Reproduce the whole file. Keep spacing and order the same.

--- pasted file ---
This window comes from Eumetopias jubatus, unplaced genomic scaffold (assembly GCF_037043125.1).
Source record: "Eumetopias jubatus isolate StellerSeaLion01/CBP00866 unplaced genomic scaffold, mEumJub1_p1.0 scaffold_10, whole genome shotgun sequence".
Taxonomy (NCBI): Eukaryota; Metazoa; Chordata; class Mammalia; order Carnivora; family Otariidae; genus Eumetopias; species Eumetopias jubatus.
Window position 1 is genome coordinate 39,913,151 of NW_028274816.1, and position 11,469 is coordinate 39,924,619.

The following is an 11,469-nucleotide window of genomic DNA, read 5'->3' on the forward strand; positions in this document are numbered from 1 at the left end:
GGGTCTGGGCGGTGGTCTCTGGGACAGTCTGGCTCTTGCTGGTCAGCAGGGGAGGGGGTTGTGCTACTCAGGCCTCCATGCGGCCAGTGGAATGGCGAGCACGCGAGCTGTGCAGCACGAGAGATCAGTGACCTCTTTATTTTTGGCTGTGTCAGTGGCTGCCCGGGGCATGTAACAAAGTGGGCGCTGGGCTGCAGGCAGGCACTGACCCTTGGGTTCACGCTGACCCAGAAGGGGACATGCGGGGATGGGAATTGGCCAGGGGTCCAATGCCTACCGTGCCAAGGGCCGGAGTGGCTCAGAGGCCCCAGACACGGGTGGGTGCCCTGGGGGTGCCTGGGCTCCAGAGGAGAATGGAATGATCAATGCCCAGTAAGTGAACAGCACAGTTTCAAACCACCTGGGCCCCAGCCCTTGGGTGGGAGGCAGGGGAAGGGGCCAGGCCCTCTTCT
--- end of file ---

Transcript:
This window comes from Eumetopias jubatus, unplaced genomic scaffold (assembly GCF_037043125.1).
Source record: "Eumetopias jubatus isolate StellerSeaLion01/CBP00866 unplaced genomic scaffold, mEumJub1_p1.0 scaffold_10, whole genome shotgun sequence".
Taxonomy (NCBI): Eukaryota; Metazoa; Chordata; class Mammalia; order Carnivora; family Otariidae; genus Eumetopias; species Eumetopias jubatus.
Window position 1 is genome coordinate 39,913,151 of NW_028274816.1, and position 11,469 is coordinate 39,924,619.

The following is an 11,469-nucleotide window of genomic DNA, read 5'->3' on the forward strand; positions in this document are numbered from 1 at the left end:
GGGTCTGGGCGGTGGTCTCTGGGACAGTCTGGCTCTTGCTGGTCAGCAGGGGAGGGGGTTGTGCTACTCAGGCCTCCATGCGGCCAGTGGAATGGCGAGCACGCGAGCTGTGCAGCACGAGAGATCAGTGACCTCTTTATTTTTGGCTGTGTCAGTGGCTGCCCGGGGCATGTAACAAAGTGGGCGCTGGGCTGCAGGCAGGCACTGACCCTTGGGTTCACGCTGACCCAGAAGGGGACATGCGGGGATGGGAATTGGCCAGGGGTCCAATGCCTACCGTGCCAAGGGCCGGAGTGGCTCAGAGGCCCCAGACACGGGTGGGTGCCCTGGGGGTGCCTGGGCTCCAGAGGAGAATGGAATGATCAATGCCCAGTAAGTGAACAGCACAGTTTCAAACCACCTGGGCCCCAGCCCTTGGGTGGGAGGCAGGGGAAGGGGCCAGGCCCTCTTCT